04 October 2018

Dennis Rodgers: Portrait of a Gang Researcher

Newly arrived at the ANSO Department, Professor Dennis Rodgers worked previously at the Universities of Amsterdam, Glasgow, Manchester and the London School of Economics. His research focuses on the dynamics of conflict and urban violence in Latin America (Nicaragua and Argentina) and South Asia (India), the political economy of development, and the historiography of urban theory. He has in particular spent over 20 years studying the dynamics and evolution of youth gangs in Nicaragua, and recently obtained a five-year Advanced Grant from the European Research Council to develop this work in a comparative perspective. Interview.

Among all your research interests, which of them constitute your specialised “research” identity?

rodgers_portrait photo.PNGI am a social anthropologist by training, although I also have a degree in international history – from the old IUHEI! – and this is actually the first time I have been in an Anthropology and Sociology department since obtaining my PhD, having worked in international development studies, urban studies, and geography departments previously. As a result, while I do ground myself primarily in anthropology, both theoretically and methodologically, I tend to be very interdisciplinary. This is also because most of my research focuses on urban contexts, which I believe can only truly be apprehended by combining different perspectives in a multi-scalar manner. Similarly, although I am frequently labelled a “gang researcher” due to the fact that a lot of my work focuses on the phenomena, I see gangs both as autonomous social institutions, with complex internal logics and dynamics, and simultaneously as epiphenomena, fundamentally reflecting – and shaped by – broader social structures. Along with the fact that they are found in some shape or form in almost every society across time and space, this duality arguably makes then particularly insightful “bellwether” institutions, or, as the US sociologist Frederic Thrasher pithily put it in his pioneering study of gangs in 1920s Chicago, gangs are “life, often rough and untamed, yet rich in elemental social processes significant to the student of society and human nature”.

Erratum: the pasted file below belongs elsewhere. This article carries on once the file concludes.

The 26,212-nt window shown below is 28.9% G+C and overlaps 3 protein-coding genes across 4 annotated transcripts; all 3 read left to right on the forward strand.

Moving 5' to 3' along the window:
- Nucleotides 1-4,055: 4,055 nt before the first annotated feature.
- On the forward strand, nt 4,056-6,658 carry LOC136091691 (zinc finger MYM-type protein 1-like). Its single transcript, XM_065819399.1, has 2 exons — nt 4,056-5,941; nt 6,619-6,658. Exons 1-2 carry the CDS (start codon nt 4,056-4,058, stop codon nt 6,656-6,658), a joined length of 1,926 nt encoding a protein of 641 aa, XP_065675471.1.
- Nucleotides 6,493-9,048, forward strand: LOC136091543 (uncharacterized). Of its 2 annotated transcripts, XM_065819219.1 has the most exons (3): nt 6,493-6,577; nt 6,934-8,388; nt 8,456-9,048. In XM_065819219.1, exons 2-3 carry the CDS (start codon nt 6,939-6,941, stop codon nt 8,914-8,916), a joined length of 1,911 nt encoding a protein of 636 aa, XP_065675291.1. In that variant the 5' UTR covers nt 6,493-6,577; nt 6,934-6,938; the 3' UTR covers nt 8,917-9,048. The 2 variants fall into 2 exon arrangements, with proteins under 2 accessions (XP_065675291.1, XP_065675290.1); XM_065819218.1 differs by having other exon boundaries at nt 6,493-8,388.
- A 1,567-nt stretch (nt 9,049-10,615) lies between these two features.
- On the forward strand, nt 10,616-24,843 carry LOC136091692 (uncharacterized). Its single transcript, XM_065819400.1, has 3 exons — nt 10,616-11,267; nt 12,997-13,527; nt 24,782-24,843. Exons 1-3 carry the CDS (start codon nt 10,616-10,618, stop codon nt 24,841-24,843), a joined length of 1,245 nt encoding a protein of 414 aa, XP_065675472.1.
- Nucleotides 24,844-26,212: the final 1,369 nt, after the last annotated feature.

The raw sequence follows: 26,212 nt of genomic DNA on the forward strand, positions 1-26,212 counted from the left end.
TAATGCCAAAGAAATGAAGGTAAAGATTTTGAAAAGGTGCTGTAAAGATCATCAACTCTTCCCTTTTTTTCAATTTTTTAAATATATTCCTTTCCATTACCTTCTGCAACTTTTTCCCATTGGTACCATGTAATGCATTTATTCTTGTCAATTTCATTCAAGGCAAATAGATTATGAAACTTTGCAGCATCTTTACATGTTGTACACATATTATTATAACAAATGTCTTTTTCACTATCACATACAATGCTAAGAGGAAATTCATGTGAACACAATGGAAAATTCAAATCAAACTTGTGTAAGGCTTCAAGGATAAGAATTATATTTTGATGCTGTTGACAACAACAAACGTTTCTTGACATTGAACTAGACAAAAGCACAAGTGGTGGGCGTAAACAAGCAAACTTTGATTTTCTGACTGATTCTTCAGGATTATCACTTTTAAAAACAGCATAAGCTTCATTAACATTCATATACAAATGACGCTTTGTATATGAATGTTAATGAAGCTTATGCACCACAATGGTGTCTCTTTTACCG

Is your ERC project “Gangs, Gangsters, and Ganglands: Towards a Comparative Global Ethnography” (GANGS) an important moment for your researcher career? And what are its problematic and originality?

The GANGS project, due to start next January, definitely comes at an important moment for me. Beyond the material resources that it provides me, it is intellectually my “dream” project, and takes the longitudinal ethnographic research that I have been conducting for the past 20 years on gangs in a poor neighbourhood in Managua, the capital city of Nicaragua, to the next level. The starting premise of the project is the – perhaps surprising – observation that during the course of over 100 years of gang research, there has been almost no comparative research. At the same time, however, this same research has highlighted how gangs around the world can vary enormously in form, dynamics, and consequences. If we are to get to grips with what kinds of gang dynamics might be general, and which ones are specific to particular epochs and places, and why, there is arguably no better strategy than to engage in comparative research, and the project therefore proposes to explore the nature of gangs in Managua (Nicaragua), Cape Town (South Africa), and Marseille (France). It involves research on the organisational (gangs), the individual (gangsters), and the contextual (ganglands) levels, and also experiments with different forms of collaborative ethnography, including in particular with a Danish colleague, anthropologist Steffen Jensen of Aalborg University – who is also a research associate at the Graduate Institute’s Centre on Conflict, Development and Peacebuilding.